Wednesday, April 1, 2015

Happy National Poetry Month!

A Painter in New England

Did you ever note the beauty of the soft New England grasses,
— All the ochres, reds and browns;
And the flowers: the purple asters and the goldenrod's rich masses
— With the cardinals' flaming gowns,
Dots of blood against the tangle of the reedy lone morasses
Where the nodding cat-tails rustle under every wind that passes?
— Ah! what reticent depth of color,
— Growing brighter, growing duller,
As a smile of sunlight broadens or a gloomy storm-cloud frowns.

Have you read the blazoned glory of the sunset's revelations,
— Glowing scarlet streaked with gold;
Or observed the crumbling sky-towers cleft by radiant fulgurations,
— Ruins gorgeous to behold?
While the East is hung with tapestries in dove-serene gradations
And the naked vault of heaven is touched with vivid variations,
— Where in all the world resplendent
— Or the poet's mind transcendent
Can such miracles be imaged, form so grand or hue so bold?

Have you watched the dreamy progress of a gray New England schooner
— Drifting seaward with the tide
Darkly down a line of radiance, dawn-bright gold or silvery lunar,
— Ribbon narrow or ocean wide?
Such a boat in such a background I will paint you ten times sooner
Than a lily-perfect yacht with drooping topsail and ballooner.
— No, for me the old-time vessel
— In a land-locked bay to nestle
Till the light breeze flaps her stay-sail and the light wave laps her side.

Have you shrunk before the grimness of the rugged 'long-shore ledges
— Where the groundswell surf rolls in
Round the battlemented coast-line with its walls and bastion wedges?
— Hark! the cave-resounded din
As a breaker smites the granite with the strength of giant sledges
And a swaying fringe of foam enfolds the dark cliff's dripping edges.
— Readily will other nations
— Yield a sheaf of sharp sensations,
But the landscape of New England holds a rapture hard to win.

I Know
By Elsa Barker
OH! I know why the alder trees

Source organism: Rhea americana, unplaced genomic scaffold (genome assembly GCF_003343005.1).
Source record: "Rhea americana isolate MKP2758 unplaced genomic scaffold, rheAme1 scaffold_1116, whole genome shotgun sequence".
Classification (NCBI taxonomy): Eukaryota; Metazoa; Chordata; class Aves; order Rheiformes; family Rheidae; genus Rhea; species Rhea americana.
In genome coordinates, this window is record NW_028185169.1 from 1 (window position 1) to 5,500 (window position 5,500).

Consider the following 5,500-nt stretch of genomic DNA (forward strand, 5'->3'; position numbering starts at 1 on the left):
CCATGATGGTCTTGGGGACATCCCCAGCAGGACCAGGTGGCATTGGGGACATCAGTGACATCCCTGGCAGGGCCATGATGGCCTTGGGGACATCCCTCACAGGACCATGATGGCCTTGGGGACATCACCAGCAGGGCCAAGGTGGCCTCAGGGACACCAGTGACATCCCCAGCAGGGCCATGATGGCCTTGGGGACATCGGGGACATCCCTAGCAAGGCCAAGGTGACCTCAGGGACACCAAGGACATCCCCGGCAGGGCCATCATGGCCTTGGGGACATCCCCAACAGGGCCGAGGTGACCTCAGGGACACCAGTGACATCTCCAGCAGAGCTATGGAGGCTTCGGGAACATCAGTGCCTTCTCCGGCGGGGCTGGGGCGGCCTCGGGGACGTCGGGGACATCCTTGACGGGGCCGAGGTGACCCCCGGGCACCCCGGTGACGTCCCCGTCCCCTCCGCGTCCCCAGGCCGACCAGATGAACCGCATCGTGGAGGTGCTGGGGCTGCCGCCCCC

Lean over the reflecting stream;
And I know what the wandering bees
  Heard in the woods of dream.
I know how the uneasy tide        
  Answers the signal of the moon,
And why the morning-glories hide
  Their eyes in the forenoon.
And I know all the wild delight
  That quivers in the sea-bird’s wings,        
For in one little hour last night
  Love told me all these things.

A Hillside Thaw by Robert Frost
To think to know the country and now know
The hillside on the day the sun lets go
Ten million silver lizards out of snow!
As often as I've seen it done before
I can't pretend to tell the way it's done.
It looks as if some magic of the sun
Lifted the rug that bred them on the floor
And the light breaking on them made them run.
But if I though to stop the wet stampede,
And caught one silver lizard by the tail,
And put my foot on one without avail,
And threw myself wet-elbowed and wet-kneed
In front of twenty others' wriggling speed,--
In the confusion of them all aglitter,
And birds that joined in the excited fun
By doubling and redoubling song and twitter,
I have no doubt I'd end by holding none.

It takes the moon for this. The sun's a wizard
By all I tell; but so's the moon a witch.
From the high west she makes a gentle cast
And suddenly, without a jerk or twitch,
She has her speel on every single lizard.
I fancied when I looked at six o'clock
The swarm still ran and scuttled just as fast.
The moon was waiting for her chill effect.
I looked at nine: the swarm was turned to rock
In every lifelike posture of the swarm,
Transfixed on mountain slopes almost erect.
Across each other and side by side they lay.
The spell that so could hold them as they were
Was wrought through trees without a breath of storm
To make a leaf, if there had been one, stir.
One lizard at the end of every ray.
The thought of my attempting such a stray!

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